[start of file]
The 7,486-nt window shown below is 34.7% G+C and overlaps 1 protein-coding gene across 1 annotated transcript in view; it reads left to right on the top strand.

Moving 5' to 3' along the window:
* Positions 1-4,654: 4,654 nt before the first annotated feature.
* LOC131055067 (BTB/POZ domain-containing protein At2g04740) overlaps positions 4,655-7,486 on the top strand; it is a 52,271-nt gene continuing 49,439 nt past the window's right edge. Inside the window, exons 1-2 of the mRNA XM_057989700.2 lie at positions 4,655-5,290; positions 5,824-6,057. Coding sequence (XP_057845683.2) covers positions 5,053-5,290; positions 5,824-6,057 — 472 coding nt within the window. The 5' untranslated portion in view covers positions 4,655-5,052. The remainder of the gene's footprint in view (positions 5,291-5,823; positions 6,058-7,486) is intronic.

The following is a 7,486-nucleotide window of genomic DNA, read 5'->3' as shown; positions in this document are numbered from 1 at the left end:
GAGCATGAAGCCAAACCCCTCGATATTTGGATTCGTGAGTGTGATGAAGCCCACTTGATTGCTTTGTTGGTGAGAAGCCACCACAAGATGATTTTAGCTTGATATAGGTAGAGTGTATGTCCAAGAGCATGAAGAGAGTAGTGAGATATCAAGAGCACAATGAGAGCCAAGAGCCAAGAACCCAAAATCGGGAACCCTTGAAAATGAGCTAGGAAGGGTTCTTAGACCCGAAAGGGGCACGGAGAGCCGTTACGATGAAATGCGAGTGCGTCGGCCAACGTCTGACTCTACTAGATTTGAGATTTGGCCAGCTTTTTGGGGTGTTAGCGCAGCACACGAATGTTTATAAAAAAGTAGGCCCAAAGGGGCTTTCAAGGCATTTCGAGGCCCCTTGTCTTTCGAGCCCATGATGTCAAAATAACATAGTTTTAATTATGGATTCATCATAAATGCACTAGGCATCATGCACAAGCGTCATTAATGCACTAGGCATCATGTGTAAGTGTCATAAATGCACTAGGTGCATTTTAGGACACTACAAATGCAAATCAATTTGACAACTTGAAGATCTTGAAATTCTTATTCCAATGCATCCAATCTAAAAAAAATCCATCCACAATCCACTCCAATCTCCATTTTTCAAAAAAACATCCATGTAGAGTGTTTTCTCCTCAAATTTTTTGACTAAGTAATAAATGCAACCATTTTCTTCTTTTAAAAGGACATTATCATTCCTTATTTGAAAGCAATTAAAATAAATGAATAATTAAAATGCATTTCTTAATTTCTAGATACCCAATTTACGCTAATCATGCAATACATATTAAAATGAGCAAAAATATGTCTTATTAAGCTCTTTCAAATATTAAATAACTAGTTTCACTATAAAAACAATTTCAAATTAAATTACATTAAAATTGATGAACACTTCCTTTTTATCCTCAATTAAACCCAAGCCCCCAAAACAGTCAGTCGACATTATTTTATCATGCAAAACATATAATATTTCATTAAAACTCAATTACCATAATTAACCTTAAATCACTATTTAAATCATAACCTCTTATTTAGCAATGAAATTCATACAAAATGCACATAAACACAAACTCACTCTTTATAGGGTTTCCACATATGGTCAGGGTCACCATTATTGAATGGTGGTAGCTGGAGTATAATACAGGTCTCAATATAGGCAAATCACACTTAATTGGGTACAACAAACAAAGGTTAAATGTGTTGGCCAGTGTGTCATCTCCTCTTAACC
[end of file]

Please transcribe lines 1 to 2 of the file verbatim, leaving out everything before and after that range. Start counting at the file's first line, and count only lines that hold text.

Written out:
The 7,486-nt window shown below is 34.7% G+C and overlaps 1 protein-coding gene across 1 annotated transcript in view; it reads left to right on the top strand.

Moving 5' to 3' along the window: